Theft of silver dishes belonging to Baroncin. (fn. 1)
17 Edward I. A.D. 1289. Letter-Book A. fol. 1. (Latin.)
On Friday the Feast of St. George [23 April], in the 17th year of
King Edward, Walter Bacun, who alleged that he was a chaplain, (fn. 2) fled to the Church of St. Paul in London; on which day
came there William le Mazeliner, Coroner of our Lord the King
in London, together with John le Breton, then Warden (fn. 3) of the
City of London, Baroncin, John de Banquelle, and other trustworthy persons. And the said Coroner, in presence of the persons
aforesaid, demanded of Walter for what reason he so kept himself
in the church; whereupon he acknowledged that he was a thief, and
had stolen sixteen silver dishes that belonged to Sir Baroncin; and
upon acknowledgment so made, the said dishes were delivered by
the Coroner before-mentioned to William de Betoyne, then Sheriff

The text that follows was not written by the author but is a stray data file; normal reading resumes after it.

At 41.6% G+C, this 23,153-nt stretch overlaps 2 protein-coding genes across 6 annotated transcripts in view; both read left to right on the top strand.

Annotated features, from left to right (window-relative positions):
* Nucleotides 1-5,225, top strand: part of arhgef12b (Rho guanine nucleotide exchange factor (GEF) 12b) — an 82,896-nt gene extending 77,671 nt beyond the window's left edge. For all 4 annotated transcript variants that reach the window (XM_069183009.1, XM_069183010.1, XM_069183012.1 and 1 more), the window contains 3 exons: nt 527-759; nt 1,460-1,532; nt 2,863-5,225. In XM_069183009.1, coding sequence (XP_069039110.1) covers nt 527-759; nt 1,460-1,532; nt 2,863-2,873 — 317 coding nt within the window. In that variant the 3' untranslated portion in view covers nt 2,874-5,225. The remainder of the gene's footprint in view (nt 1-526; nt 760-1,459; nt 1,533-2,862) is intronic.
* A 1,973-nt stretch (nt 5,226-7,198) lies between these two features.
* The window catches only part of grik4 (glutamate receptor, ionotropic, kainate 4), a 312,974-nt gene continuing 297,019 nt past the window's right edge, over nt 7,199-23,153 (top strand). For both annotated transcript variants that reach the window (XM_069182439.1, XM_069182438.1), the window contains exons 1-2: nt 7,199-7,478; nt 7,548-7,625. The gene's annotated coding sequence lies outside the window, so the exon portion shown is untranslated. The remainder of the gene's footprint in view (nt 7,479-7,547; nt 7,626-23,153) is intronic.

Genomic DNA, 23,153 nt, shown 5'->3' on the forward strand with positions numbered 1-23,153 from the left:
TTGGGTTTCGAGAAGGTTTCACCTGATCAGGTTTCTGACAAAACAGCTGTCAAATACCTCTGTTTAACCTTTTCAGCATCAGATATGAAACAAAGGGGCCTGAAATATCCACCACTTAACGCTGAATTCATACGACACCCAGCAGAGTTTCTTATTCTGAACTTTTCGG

of the said City, to be kept by him under seal of Sir Baroncin.
And on the Wednesday next after the Feast of St. Mark the
Evangelist [25 April], the said dishes, by command of our Lord
the King, were opened out in the Guildhall, and delivered by the
said Sheriff to the Coroner before-named; whereupon, the said
William le Mazeliner, the Coroner, delivered the aforesaid sixteen
dishes to the said Baroncin, in presence of the said Warden, John
de Banquelle, and other trustworthy persons there present. (fn. 4)
||A wealthy merchant of Lucca,
whose name frequently occurs as a moneylender on usury, in those days. Edward
II., when Prince of Wales, borrowed
money of him. See Dr. Doran's Princes
of Wales, p. 84.
||A parish-priest, or a curate.
||Appointed by Edward I., for certain
offences by the authorities committed, in
place of a Mayor.
||The prisoner himself would either
obtain Benefit of Clergy, or, having escaped to sanctuary, be allowed to abjure